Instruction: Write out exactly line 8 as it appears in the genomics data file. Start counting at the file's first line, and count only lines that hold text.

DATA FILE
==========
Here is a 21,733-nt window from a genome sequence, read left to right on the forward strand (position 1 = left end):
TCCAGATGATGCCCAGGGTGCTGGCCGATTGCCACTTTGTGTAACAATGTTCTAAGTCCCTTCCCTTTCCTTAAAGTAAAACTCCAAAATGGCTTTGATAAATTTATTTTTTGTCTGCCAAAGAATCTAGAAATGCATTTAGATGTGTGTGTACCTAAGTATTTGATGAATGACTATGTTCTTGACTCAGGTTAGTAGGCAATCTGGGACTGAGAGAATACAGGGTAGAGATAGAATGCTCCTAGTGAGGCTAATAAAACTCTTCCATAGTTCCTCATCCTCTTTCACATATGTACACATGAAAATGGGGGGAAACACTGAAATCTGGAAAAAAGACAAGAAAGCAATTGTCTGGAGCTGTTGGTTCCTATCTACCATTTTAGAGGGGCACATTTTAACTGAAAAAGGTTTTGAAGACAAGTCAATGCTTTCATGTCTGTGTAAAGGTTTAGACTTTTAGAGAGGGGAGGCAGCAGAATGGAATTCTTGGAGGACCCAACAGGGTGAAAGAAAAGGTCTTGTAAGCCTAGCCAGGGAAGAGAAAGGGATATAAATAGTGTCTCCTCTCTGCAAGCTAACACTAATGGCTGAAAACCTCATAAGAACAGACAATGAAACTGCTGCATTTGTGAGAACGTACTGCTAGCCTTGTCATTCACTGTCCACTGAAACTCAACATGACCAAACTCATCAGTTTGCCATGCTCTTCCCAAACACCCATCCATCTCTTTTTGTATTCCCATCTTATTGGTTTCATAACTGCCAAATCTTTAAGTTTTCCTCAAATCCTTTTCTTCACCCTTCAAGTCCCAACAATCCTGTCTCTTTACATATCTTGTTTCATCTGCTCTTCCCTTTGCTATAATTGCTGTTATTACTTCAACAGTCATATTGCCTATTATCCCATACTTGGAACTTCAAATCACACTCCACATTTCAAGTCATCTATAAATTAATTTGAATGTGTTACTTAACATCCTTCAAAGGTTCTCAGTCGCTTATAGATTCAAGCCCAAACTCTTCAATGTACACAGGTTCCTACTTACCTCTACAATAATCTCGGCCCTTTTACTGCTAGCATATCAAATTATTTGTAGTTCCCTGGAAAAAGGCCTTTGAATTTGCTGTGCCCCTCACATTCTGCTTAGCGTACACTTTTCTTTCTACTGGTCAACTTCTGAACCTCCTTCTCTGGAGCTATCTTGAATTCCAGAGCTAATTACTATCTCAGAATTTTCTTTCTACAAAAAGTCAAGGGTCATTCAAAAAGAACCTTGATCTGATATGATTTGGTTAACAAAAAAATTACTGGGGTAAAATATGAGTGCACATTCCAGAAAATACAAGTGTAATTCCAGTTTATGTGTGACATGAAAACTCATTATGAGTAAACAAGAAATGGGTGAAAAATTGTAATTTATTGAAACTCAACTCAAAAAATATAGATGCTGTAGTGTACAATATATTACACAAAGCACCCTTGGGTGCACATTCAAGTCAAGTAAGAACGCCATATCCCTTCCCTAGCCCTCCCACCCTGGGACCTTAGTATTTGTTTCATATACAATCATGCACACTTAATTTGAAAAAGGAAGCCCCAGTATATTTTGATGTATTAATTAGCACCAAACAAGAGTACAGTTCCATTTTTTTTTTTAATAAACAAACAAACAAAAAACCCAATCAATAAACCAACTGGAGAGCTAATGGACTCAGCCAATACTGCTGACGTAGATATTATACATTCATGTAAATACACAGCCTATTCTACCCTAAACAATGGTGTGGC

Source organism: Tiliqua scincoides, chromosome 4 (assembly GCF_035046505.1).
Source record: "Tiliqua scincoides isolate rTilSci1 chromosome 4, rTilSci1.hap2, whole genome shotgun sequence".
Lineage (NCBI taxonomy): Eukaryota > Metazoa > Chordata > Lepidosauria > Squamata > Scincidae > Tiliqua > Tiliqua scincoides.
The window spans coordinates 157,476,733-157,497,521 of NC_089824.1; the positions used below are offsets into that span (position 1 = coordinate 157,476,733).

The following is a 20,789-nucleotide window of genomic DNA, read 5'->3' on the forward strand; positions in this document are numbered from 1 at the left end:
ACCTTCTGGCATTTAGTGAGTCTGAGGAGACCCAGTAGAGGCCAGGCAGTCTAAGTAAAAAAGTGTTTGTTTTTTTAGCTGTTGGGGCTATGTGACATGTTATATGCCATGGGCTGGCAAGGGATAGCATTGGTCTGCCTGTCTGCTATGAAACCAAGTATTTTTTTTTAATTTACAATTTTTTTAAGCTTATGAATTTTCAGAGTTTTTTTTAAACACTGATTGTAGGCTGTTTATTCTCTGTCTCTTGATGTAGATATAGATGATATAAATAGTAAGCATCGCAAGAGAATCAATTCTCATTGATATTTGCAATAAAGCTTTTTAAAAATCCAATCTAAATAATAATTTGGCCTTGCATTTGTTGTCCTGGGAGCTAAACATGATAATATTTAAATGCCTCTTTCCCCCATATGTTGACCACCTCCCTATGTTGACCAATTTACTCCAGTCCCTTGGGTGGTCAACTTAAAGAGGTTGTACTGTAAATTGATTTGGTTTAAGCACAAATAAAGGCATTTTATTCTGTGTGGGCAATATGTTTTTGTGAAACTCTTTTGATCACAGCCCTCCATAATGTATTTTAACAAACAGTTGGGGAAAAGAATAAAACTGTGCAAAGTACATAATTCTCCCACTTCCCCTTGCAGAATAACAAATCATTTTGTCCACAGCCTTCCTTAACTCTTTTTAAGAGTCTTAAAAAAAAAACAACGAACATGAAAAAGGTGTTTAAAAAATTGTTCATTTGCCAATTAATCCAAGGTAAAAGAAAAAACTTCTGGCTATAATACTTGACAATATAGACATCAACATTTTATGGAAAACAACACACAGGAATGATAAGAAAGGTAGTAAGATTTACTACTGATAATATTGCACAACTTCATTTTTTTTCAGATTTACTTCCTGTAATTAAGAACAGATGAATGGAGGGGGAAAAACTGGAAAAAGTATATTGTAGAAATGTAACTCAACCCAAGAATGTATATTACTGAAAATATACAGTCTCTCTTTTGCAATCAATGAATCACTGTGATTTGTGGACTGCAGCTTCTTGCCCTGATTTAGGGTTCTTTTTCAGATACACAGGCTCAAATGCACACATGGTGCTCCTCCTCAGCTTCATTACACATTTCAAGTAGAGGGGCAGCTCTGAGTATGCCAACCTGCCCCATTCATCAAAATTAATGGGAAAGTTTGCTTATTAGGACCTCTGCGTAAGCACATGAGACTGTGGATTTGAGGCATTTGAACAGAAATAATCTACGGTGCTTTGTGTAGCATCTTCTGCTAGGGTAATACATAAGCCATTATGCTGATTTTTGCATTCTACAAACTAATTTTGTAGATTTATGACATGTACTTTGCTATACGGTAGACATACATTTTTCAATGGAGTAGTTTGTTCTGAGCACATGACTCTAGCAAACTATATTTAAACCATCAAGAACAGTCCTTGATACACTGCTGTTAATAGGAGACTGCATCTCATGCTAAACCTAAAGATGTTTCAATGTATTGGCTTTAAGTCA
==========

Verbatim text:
ACCTTCTGGCATTTAGTGAGTCTGAGGAGACCCAGTAGAGGCCAGGCAGTCTAAGTAAAAAAGTGTTTGTTTTTTTAGCTGTTGGGGCTATGTGACATGTTATATGCCATGGGCTGGCAAGGGATAGCATTGGTCTGCCTGTCTGCTATGAAACCAAGTATTTTTTTTTAATTTACAATTTTTTTAAGCTTATGAATTTTCAGAGTTTTTTTTAAACACTGATTGTAGGCTGTTTATTCTCTGTCTCTTGATGTAGATATAGATGATATAAATAGTAAGCATCGCAAGAGAATCAATTCTCATTGATATTTGCAATAAAGCTTTTTAAAAATCCAATCTAAATAATAATTTGGCCTTGCATTTGTTGTCCTGGGAGCTAAACATGATAATATTTAAATGCCTCTTTCCCCCATATGTTGACCACCTCCCTATGTTGACCAATTTACTCCAGTCCCTTGGGTGGTCAACTTAAAGAGGTTGTACTGTAAATTGATTTGGTTTAAGCACAAATAAAGGCATTTTATTCTGTGTGGGCAATATGTTTTTGTGAAACTCTTTTGATCACAGCCCTCCATAATGTATTTTAACAAACAGTTGGGGAAAAGAATAAAACTGTGCAAAGTACATAATTCTCCCACTTCCCCTTGCAGAATAACAAATCATTTTGTCCACAGCCTTCCTTAACTCTTTTTAAGAGTCTTAAAAAAAAAACAACGAACATGAAAAAGGTGTTTAAAAAATTGTTCATTTGCCAATTAATCCAAGGTAAAAGAAAAAACTTCTGGCTATAATACTTGACAATATAGACATCAACATTTTATGGAAAACAACACACAGGAATGATAAGAAAGGTAGTAAGATTTACTACTGATAATATTGCACAACTTCATTTTTTTTCAGATTTACTTCCTGTAATTAAGAACAGATGAATGGAGGGGGAAAAACTGGAAAAAGTATATTGTAGAAATGTAACTCAACCCAAGAATGTATATTACTGAAAATATACAGTCTCTCTTTTGCAATCAATGAATCACTGTGATTTGTGGACTGCAGCTTCTTGCCCTGATTTAGGGTTCTTTTTCAGATACACAGGCTCAAATGCACACATGGTGCTCCTCCTCAGCTTCATTACACATTTCAAGTAGAGGGGCAGCTCTGAGTATGCCAACCTGCCCCATTCATCAAAATTAATGGGAAAGTTTGCTTATTAGGACCTCTGCGTAAGCACATGAGACTGTGGATTTGAGGCATTTGAACAGAAATAATCTACGGTGCTTTGTGTAGCATCTTCTGCTAGGGTAATACATAAGCCATTATGCTGATTTTTGCATTCTACAAACTAATTTTGTAGATTTATGACATGTACTTTGCTATACGGTAGACATACATTTTTCAATGGAGTAGTTTGTTCTGAGCACATGACTCTAGCAAACTATATTTAAACCATCAAGAACAGTCCTTGATACACTGCTGTTAATAGGAGACTGCATCTCATGCTAAACCTAAAGATGTTTCAATGTATTGGCTTTAAGTCA